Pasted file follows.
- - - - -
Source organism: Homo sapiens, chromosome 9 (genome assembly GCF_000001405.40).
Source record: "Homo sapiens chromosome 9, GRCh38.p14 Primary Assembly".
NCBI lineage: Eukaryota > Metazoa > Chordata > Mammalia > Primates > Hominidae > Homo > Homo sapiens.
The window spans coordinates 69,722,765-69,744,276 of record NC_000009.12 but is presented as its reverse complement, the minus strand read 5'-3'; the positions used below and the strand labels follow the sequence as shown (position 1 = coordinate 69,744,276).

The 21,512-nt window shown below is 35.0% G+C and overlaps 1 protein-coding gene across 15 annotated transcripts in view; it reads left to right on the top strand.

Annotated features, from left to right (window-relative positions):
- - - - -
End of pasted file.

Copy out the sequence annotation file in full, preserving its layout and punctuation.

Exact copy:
Source organism: Homo sapiens, chromosome 9 (genome assembly GCF_000001405.40).
Source record: "Homo sapiens chromosome 9, GRCh38.p14 Primary Assembly".
NCBI lineage: Eukaryota > Metazoa > Chordata > Mammalia > Primates > Hominidae > Homo > Homo sapiens.
The window spans coordinates 69,722,765-69,744,276 of record NC_000009.12 but is presented as its reverse complement, the minus strand read 5'-3'; the positions used below and the strand labels follow the sequence as shown (position 1 = coordinate 69,744,276).

The 21,512-nt window shown below is 35.0% G+C and overlaps 1 protein-coding gene across 15 annotated transcripts in view; it reads left to right on the top strand.

Annotated features, from left to right (window-relative positions):